Craig Gardner has dismissed suggestions that Sunderland's cup exploits this season will be detrimental to the club's survival bid.
The midfielder, who rocketed his side into the quarter finals of the FA Cup with a stunning winner against Southampton, believes the confidence that the cup runs are providing is more useful to the players than the rest early exists would have allowed.
The run is just giving us real confidence - everyone is behind the gaffer.
You can't not like him - he's a top man and training is brilliant. They [the coaching staff] are really good people.
We've got a good changing room. Everyone wants to do well and that's what's getting us through.
There is a bit of a perception out there that just because Wigan went down last season after winning the cup, the same fate awaits anyone struggling at the bottom.
To be fair, Gardner himself suffered a similar fate at Birmingham where he was part of the side who won the League Cup at Wembley and then suffered final-day relegation at White Hart Lane. But there is so little in football that you can reduce down to patterns and certainties. I think that is a big part of why we love it so much.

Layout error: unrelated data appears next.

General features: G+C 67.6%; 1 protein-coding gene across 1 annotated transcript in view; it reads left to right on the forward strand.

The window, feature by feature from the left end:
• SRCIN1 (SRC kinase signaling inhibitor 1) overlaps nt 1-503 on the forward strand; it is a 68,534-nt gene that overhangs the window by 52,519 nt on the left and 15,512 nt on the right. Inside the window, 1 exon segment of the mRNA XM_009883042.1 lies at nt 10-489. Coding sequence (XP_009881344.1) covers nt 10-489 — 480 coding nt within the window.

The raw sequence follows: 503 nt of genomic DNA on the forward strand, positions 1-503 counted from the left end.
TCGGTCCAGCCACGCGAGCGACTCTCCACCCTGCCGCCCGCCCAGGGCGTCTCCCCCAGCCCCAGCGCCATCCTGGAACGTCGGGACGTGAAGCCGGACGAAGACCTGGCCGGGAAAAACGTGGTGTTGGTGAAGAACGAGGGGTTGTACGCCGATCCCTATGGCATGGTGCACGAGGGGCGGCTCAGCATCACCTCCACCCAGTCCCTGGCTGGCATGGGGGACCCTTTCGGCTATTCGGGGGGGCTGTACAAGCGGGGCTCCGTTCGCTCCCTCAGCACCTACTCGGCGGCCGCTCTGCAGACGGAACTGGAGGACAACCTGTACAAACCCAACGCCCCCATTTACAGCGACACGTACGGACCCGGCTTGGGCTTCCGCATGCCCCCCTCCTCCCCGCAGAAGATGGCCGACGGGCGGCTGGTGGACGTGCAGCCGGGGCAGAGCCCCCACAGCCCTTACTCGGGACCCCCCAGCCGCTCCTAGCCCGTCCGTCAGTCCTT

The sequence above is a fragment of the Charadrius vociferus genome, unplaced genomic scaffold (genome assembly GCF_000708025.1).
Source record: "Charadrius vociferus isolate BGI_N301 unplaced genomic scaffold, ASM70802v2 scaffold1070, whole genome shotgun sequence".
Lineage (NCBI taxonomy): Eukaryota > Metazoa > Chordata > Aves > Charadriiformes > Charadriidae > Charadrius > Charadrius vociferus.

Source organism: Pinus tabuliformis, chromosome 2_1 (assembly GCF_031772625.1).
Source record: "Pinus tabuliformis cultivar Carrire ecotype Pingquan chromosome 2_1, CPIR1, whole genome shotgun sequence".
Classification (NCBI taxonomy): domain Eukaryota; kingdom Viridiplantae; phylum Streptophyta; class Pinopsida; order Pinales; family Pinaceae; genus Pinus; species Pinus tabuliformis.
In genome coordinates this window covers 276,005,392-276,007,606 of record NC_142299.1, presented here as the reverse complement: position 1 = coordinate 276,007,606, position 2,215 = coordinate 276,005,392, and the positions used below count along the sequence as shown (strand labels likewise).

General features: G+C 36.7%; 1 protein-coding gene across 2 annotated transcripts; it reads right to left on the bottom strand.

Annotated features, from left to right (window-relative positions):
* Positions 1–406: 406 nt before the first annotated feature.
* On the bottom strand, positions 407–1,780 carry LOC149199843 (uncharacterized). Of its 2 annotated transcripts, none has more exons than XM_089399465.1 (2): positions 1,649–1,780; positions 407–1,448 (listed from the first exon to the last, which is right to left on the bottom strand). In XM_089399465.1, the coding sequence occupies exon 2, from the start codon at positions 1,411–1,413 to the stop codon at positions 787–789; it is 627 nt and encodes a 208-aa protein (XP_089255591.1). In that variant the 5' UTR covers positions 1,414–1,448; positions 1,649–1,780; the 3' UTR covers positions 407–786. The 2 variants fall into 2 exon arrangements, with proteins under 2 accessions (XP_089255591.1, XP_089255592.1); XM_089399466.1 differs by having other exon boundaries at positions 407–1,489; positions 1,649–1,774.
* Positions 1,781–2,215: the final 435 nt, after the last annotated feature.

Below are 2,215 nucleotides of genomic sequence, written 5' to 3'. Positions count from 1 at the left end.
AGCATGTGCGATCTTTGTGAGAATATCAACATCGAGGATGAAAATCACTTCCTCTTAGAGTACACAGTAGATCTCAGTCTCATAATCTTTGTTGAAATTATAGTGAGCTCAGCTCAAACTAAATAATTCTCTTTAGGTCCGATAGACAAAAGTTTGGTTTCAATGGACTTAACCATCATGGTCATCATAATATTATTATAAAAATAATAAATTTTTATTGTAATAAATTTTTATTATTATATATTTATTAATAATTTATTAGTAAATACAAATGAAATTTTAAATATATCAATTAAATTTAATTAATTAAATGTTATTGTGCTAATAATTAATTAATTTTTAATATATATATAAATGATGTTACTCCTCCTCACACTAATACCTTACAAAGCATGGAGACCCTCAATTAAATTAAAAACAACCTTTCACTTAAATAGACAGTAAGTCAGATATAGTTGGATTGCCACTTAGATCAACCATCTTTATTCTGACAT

By the time key players such as Ki Sung-Yueng, Vito Mannone, Phil Bardsley and Adam Johnson take to the pitch at Arsenal this weekend, it will have been two weeks since they last played. Wes Brown will have had four weeks off when he returns from suspension. Liam Bridcutt has played just three games since the turn of the year.
Fabio Borini essentially had a two week rest between the Newcastle and Southampton games due to the early enforced substitution against Hull. Then there are the likes of Santiago Vergini, Nacho Scocco, Emanuele Giaccherini and Gardner himself who have played very little football of late.
With the squad we have, I won't personally accept tiredness due to a cup-induced fixture pile-up as any kind of excuse. The worry is that should rivals get a couple of good results over the next few weeks, the pressure of playing catch-up may tell on the group mentally. But I suppose that is a bridge to cross if and when we get to it.